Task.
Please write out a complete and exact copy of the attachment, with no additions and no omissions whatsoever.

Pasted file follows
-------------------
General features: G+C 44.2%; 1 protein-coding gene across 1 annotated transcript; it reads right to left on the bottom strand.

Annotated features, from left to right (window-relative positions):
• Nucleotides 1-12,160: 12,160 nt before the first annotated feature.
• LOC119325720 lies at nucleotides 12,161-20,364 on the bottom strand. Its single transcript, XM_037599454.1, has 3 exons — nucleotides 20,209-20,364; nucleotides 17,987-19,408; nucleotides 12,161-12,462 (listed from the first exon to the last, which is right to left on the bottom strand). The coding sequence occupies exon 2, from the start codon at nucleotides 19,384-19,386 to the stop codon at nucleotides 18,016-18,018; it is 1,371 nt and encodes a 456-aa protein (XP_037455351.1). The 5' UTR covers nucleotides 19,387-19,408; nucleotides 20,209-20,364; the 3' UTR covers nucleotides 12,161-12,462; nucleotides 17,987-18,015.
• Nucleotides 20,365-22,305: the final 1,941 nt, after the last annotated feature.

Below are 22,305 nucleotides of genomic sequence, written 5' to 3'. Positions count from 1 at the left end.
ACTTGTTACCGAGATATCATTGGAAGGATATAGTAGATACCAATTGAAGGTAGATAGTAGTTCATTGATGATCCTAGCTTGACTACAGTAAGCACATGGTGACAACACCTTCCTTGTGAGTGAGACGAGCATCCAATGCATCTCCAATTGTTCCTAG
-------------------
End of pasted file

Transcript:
General features: G+C 44.2%; 1 protein-coding gene across 1 annotated transcript; it reads right to left on the bottom strand.

Annotated features, from left to right (window-relative positions):
• Nucleotides 1-12,160: 12,160 nt before the first annotated feature.
• LOC119325720 lies at nucleotides 12,161-20,364 on the bottom strand. Its single transcript, XM_037599454.1, has 3 exons — nucleotides 20,209-20,364; nucleotides 17,987-19,408; nucleotides 12,161-12,462 (listed from the first exon to the last, which is right to left on the bottom strand). The coding sequence occupies exon 2, from the start codon at nucleotides 19,384-19,386 to the stop codon at nucleotides 18,016-18,018; it is 1,371 nt and encodes a 456-aa protein (XP_037455351.1). The 5' UTR covers nucleotides 19,387-19,408; nucleotides 20,209-20,364; the 3' UTR covers nucleotides 12,161-12,462; nucleotides 17,987-18,015.
• Nucleotides 20,365-22,305: the final 1,941 nt, after the last annotated feature.

Below are 22,305 nucleotides of genomic sequence, written 5' to 3'. Positions count from 1 at the left end.
ACTTGTTACCGAGATATCATTGGAAGGATATAGTAGATACCAATTGAAGGTAGATAGTAGTTCATTGATGATCCTAGCTTGACTACAGTAAGCACATGGTGACAACACCTTCCTTGTGAGTGAGACGAGCATCCAATGCATCTCCAATTGTTCCTAG